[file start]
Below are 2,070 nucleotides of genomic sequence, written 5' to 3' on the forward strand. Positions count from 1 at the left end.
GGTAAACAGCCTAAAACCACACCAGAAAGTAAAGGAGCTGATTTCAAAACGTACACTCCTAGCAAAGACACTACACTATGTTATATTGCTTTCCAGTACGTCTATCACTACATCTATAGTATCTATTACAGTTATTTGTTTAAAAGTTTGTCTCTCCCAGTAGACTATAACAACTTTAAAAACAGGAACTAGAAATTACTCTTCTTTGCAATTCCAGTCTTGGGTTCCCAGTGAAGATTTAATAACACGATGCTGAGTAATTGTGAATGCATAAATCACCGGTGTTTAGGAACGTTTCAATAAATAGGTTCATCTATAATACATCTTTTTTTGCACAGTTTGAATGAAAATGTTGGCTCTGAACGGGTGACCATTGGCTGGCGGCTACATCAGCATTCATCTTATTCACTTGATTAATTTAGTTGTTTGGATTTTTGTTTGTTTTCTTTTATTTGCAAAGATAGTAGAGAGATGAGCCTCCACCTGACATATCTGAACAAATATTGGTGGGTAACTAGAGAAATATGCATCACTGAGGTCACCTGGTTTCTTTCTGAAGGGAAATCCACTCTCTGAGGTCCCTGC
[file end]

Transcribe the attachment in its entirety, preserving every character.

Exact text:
Below are 2,070 nucleotides of genomic sequence, written 5' to 3' on the forward strand. Positions count from 1 at the left end.
GGTAAACAGCCTAAAACCACACCAGAAAGTAAAGGAGCTGATTTCAAAACGTACACTCCTAGCAAAGACACTACACTATGTTATATTGCTTTCCAGTACGTCTATCACTACATCTATAGTATCTATTACAGTTATTTGTTTAAAAGTTTGTCTCTCCCAGTAGACTATAACAACTTTAAAAACAGGAACTAGAAATTACTCTTCTTTGCAATTCCAGTCTTGGGTTCCCAGTGAAGATTTAATAACACGATGCTGAGTAATTGTGAATGCATAAATCACCGGTGTTTAGGAACGTTTCAATAAATAGGTTCATCTATAATACATCTTTTTTTGCACAGTTTGAATGAAAATGTTGGCTCTGAACGGGTGACCATTGGCTGGCGGCTACATCAGCATTCATCTTATTCACTTGATTAATTTAGTTGTTTGGATTTTTGTTTGTTTTCTTTTATTTGCAAAGATAGTAGAGAGATGAGCCTCCACCTGACATATCTGAACAAATATTGGTGGGTAACTAGAGAAATATGCATCACTGAGGTCACCTGGTTTCTTTCTGAAGGGAAATCCACTCTCTGAGGTCCCTGC